Professor Gina Rippon

Is your brain male or female? Or are we asking the wrong question? Demolishing brain myths, smashing stereotypes

The idea that male and female brains are ‘essentially’ different is one of the most controversial and contested in science, old and new, propped up by centuries of ‘neurononsense’.

So argues neuroscientist Professor Gina Rippon. Settling this argument, she argues, has potentially far-reaching consequences for the future of medicine and mental health treatment, the workplace and society as a whole.

But do studies claiming to show differences between the brains of men and women actually uncover an inconvenient truth? Or are they, as she proposes, merely attempts to justify a sexist status quo?

It’s time to accept that brains should not be ‘sexed’, says Gina Rippon. It’s misleading to attribute any differences in behaviour, abilities, achievements, or personality to the possession of either a female brain or a male brain. And she argues that new techniques can prove it. After centuries of ingrained neurosexism, neuroscience’s cutting-edge breakthroughs should at last liberate us from outdated misunderstandings of what our brains can and cannot do.

Drawing on her popular science book ‘The Gendered Brain’, Gina Rippon demolishes brain myths and smashes stereotypes. She has shared her thoughts worldwide, from the EU Commission to Sydney Opera House, from Iceland to South Africa, and at many science and book festivals.  

CV: Professor Gina Rippon is Emeritus Professor of Cognitive Neuroimaging at the Aston Brain Centre, Aston University, Birmingham. Her research involves state-of-the-art brain imaging techniques to investigate developmental disorders such as dyslexia and autism. She also investigates the use of neuroscience techniques to explore social processes including gender stereotyping and stereotype threat. She is an outspoken critic of ’neurotrash’, the populist (mis)use of neuroscience research to (mis)represent our understanding of the brain and, most particularly, to prop up outdated stereotypes. Her book on this topic ‘The Gendered Brain’, published by Bodley Head and Penguin Random House, came out in the UK in February 2019 and (as ‘Gender and Our Brains’) in the US in Sept. 2019. It has been translated into Spanish, Portuguese, Turkish, Chinese, Russian and Korean.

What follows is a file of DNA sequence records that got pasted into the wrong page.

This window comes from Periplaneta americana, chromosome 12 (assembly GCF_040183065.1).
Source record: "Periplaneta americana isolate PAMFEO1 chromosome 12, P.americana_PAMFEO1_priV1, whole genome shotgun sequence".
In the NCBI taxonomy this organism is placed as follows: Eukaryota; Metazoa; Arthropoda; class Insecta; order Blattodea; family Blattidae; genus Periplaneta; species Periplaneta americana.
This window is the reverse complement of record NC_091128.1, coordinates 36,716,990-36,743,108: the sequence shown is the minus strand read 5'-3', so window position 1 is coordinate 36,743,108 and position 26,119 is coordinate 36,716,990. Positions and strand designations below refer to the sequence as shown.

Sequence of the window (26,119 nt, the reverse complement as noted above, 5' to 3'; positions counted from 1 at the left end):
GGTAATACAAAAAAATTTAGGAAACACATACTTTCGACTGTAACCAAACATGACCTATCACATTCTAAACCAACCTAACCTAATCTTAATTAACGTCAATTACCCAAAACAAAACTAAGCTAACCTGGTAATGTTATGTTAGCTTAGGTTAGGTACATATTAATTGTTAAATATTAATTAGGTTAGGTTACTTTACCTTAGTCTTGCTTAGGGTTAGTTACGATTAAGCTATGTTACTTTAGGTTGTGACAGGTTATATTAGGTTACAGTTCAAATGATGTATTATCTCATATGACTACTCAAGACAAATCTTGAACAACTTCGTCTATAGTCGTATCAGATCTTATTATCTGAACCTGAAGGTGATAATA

She is active in the field of the public communication of science and has spoken at many events in the UK, Europe, the Far East, USA and Australia. She also speaks on the relevance of contemporary neuroscience to diversity and inclusivity initiatives and has given keynote addresses to business organisations and government policy groups, including the UK’s Cabinet Office. She has recently been a member of the Fawcett Society’s commission on Gender Stereotypes in the Early Years and has spoken of the role of developmental neuroscience in early years education to educational policy and training groups in the UK and overseas.

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